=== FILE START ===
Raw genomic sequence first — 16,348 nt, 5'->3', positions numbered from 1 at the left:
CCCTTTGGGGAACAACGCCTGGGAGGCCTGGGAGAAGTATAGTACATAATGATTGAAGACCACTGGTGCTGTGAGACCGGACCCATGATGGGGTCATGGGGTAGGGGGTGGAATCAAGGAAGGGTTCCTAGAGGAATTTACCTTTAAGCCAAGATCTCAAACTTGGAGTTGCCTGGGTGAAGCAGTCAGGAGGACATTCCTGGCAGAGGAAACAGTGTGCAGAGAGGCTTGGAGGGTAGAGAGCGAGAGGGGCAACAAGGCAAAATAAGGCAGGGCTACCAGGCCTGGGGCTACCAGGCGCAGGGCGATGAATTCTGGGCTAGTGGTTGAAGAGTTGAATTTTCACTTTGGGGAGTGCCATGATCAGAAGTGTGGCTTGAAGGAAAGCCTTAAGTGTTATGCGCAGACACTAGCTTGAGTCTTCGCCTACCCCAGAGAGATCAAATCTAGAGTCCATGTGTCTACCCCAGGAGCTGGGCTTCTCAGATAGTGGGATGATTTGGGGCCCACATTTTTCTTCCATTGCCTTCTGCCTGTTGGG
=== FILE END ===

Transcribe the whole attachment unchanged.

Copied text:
Raw genomic sequence first — 16,348 nt, 5'->3', positions numbered from 1 at the left:
CCCTTTGGGGAACAACGCCTGGGAGGCCTGGGAGAAGTATAGTACATAATGATTGAAGACCACTGGTGCTGTGAGACCGGACCCATGATGGGGTCATGGGGTAGGGGGTGGAATCAAGGAAGGGTTCCTAGAGGAATTTACCTTTAAGCCAAGATCTCAAACTTGGAGTTGCCTGGGTGAAGCAGTCAGGAGGACATTCCTGGCAGAGGAAACAGTGTGCAGAGAGGCTTGGAGGGTAGAGAGCGAGAGGGGCAACAAGGCAAAATAAGGCAGGGCTACCAGGCCTGGGGCTACCAGGCGCAGGGCGATGAATTCTGGGCTAGTGGTTGAAGAGTTGAATTTTCACTTTGGGGAGTGCCATGATCAGAAGTGTGGCTTGAAGGAAAGCCTTAAGTGTTATGCGCAGACACTAGCTTGAGTCTTCGCCTACCCCAGAGAGATCAAATCTAGAGTCCATGTGTCTACCCCAGGAGCTGGGCTTCTCAGATAGTGGGATGATTTGGGGCCCACATTTTTCTTCCATTGCCTTCTGCCTGTTGGG